Wednesday, January 10, 2007

The Faith Club

I just finished reading "The Faith Club," a book which recounts a long series of conversations among three women of different religions--Muslim, Jewish and Christian. The three came together to work on a project they believed would help children understand the aspects of their faith common to all of them.

They were surprised, shocked, and sometimes hurt when their discussions began to lead them down a path in which each of them had to admit their predjudices and assumptions about the others' faith. One by one they began to question their own beliefs and share their doubts. Eventually, each woman began to realize how their faith had actually been strengthened because of their willingness to wrestle with the questions. Then came the next difficulty. Each was surprised by the reactions within their communities caused by their newly defined expressions of faith and values. Each wondered if it was "safe" to speak openly and honestly about the assumptions they had left behind and the new ways they looked at issues of faith and politics.

One of the women found themselves more ready to discuss her faith when her young daughter drew a picture expressing one of the ways she wished the world was different. In the drawing, she stood apart from her classmates, the only Muslim child among classmates who were Christian and Jewish. This mother began to explain her faith with increased boldness after realizing how alienated her daughter felt. I wonder how I would be changed by participating in a faith club. I wonder what assumptions about other faiths I carry without concern for the ways in which my beliefs and actions add to the isolation of others. I wonder if there are aspects of my faith that I would begin to question if I were fully engaged in a mult-faith discussion.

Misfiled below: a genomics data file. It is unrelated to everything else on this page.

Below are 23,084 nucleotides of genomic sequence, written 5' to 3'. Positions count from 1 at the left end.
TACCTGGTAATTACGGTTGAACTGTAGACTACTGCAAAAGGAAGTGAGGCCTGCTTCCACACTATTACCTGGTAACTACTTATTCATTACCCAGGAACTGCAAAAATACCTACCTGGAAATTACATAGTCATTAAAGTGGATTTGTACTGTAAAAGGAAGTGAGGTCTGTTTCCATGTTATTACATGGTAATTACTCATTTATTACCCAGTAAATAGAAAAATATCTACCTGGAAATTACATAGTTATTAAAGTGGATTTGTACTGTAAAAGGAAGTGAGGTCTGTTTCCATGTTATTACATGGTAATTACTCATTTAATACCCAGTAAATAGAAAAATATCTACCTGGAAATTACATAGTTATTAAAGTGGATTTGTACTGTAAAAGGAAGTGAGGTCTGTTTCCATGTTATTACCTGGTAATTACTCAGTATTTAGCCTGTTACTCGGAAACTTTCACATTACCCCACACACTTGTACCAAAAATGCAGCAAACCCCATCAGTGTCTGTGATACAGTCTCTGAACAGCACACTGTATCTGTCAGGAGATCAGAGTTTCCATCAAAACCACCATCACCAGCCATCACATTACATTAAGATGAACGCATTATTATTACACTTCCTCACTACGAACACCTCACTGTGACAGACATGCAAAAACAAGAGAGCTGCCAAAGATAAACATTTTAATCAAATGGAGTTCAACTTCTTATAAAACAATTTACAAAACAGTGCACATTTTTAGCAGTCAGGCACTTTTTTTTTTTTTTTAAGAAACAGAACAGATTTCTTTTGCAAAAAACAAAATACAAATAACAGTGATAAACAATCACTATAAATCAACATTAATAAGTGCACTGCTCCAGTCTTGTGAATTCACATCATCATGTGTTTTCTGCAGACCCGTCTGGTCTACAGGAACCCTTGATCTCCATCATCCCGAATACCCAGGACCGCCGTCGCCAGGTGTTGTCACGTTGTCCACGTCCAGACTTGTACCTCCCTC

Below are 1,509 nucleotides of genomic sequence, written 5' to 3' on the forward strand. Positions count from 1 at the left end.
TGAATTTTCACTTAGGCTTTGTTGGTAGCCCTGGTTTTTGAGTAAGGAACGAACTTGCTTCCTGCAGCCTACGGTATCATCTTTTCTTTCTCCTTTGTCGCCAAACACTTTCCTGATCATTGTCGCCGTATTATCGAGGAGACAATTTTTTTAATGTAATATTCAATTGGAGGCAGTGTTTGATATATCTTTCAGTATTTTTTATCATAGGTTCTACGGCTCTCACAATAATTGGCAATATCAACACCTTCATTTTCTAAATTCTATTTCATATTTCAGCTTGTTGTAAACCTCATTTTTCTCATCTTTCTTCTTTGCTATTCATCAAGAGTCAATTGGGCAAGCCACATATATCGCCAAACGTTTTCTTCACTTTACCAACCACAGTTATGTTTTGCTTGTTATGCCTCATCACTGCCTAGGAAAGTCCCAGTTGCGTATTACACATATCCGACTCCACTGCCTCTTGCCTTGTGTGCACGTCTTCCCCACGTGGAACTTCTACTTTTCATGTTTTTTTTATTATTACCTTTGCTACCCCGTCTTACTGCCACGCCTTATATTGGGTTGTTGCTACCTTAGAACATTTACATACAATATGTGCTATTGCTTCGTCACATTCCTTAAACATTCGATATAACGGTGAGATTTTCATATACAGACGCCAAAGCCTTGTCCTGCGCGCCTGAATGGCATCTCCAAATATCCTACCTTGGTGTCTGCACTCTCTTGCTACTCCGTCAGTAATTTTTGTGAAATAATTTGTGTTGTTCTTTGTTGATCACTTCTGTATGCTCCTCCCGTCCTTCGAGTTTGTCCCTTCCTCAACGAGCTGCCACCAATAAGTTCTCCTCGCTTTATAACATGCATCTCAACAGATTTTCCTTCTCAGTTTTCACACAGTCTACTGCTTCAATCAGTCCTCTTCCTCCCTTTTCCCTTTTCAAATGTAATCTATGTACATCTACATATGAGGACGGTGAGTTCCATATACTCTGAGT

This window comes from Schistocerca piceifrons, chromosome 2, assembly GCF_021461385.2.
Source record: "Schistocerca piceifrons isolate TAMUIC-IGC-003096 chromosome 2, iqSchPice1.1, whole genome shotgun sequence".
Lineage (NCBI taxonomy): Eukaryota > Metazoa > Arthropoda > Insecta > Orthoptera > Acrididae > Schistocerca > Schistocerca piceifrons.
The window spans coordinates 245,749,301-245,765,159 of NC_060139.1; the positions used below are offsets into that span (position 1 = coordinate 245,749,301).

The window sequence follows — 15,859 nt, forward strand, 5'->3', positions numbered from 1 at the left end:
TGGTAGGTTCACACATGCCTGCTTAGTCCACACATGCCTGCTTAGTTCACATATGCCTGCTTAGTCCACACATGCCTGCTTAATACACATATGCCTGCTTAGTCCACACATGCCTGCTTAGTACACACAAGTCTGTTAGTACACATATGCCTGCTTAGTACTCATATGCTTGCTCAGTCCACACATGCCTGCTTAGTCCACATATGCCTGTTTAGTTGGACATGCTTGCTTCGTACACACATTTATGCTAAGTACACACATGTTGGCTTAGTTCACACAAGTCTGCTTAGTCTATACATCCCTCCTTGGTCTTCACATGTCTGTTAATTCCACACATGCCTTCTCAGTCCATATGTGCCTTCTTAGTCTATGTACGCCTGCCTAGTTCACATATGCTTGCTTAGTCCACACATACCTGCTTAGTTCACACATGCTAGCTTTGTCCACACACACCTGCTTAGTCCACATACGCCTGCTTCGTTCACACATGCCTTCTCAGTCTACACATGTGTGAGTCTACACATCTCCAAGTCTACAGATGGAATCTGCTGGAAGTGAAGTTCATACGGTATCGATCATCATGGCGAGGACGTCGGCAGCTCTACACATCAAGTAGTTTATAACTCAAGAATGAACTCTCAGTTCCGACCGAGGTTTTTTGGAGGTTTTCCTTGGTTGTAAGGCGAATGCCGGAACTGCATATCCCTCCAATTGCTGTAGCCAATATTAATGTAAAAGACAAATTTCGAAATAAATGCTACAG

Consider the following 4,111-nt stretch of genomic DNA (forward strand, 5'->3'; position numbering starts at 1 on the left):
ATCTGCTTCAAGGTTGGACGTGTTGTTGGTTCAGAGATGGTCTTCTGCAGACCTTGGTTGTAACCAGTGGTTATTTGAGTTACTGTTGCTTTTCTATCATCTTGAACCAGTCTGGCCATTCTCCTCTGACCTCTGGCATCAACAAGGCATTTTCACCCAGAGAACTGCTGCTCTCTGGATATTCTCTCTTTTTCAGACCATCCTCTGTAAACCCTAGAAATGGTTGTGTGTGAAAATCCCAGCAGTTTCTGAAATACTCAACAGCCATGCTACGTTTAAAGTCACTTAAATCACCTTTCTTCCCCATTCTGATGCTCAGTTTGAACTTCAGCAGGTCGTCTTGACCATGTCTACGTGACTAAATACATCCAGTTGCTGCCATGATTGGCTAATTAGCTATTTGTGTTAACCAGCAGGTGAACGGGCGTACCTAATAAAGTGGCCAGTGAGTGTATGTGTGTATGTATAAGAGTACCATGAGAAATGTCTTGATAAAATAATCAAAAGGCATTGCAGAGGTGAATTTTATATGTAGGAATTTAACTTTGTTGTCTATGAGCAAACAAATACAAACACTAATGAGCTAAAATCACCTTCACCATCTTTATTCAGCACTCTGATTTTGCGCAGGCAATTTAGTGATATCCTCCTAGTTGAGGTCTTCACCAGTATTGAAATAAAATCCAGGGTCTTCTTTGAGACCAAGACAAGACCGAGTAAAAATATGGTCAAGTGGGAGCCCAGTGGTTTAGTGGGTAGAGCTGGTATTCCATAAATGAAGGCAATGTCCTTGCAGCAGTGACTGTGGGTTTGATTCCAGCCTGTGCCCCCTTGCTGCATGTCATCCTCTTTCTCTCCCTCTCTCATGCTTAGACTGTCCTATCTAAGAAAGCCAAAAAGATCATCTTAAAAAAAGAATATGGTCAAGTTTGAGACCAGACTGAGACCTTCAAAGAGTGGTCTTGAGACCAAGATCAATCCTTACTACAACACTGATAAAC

I admire the authors' willingness to remain engaged in difficult conversations. One of the women offered this observation: . "I see now that faith is never free of contradictions, never as tidy as a textbook. It waxes and wanes, perplexes and inspires us. It is a gift from God, but like many of those gifts, its value increases according to the work you put into it. "